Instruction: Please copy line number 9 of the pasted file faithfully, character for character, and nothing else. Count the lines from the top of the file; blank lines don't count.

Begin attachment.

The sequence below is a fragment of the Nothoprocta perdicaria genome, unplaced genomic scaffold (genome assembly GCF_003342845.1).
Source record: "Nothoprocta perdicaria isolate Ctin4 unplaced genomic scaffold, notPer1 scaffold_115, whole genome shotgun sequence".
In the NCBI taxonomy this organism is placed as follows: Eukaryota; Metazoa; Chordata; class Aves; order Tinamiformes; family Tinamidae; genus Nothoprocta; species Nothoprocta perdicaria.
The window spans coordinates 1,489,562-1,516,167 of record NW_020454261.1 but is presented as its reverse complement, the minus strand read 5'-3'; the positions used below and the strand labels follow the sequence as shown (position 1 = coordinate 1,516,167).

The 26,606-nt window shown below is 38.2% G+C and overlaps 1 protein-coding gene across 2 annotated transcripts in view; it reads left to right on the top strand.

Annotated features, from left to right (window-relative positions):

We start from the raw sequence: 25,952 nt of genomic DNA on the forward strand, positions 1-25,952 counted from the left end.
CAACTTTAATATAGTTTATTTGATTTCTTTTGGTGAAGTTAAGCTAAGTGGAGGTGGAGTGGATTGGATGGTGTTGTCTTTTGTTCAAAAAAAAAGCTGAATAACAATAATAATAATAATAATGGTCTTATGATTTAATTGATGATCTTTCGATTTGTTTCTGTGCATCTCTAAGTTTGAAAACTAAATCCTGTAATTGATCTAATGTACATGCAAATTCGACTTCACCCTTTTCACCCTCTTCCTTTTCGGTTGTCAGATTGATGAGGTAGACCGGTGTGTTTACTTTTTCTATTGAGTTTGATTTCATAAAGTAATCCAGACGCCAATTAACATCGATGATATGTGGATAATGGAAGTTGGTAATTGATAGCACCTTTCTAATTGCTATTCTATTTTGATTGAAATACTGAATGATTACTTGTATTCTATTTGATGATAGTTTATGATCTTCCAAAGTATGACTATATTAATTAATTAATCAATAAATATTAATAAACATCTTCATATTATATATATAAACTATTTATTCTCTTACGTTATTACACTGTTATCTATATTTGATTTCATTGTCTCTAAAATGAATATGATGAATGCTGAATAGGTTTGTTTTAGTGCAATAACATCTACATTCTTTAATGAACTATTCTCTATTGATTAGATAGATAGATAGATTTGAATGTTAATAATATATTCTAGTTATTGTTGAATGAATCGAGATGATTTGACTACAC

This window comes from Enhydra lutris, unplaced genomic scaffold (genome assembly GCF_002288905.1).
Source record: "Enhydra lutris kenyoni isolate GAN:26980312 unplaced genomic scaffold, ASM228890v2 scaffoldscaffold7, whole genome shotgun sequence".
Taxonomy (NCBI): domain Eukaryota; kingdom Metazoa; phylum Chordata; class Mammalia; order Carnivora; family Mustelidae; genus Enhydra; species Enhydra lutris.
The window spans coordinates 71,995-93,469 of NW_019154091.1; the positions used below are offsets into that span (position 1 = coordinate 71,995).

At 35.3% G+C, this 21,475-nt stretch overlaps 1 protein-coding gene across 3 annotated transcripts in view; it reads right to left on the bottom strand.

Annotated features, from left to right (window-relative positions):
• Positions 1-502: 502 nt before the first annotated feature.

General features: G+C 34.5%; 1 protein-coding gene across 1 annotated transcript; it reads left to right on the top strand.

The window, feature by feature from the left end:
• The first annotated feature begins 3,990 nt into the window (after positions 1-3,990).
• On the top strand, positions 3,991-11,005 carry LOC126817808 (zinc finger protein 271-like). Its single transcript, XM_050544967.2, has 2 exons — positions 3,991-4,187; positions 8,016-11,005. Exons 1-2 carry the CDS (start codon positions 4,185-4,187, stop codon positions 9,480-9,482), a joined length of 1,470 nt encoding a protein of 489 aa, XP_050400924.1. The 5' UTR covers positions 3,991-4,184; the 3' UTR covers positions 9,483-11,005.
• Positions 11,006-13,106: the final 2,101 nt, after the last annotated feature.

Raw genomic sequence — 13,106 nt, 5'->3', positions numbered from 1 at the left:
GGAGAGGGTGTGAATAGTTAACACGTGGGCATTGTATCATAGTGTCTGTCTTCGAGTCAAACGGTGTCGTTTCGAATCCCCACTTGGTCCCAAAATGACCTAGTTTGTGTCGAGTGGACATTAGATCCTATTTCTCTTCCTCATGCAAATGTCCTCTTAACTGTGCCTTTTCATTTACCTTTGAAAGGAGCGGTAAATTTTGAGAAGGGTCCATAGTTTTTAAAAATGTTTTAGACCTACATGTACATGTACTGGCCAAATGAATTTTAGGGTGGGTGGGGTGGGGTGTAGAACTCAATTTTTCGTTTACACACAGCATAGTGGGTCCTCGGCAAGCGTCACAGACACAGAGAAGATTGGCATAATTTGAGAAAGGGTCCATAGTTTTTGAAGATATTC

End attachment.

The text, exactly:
This window comes from Enhydra lutris, unplaced genomic scaffold (genome assembly GCF_002288905.1).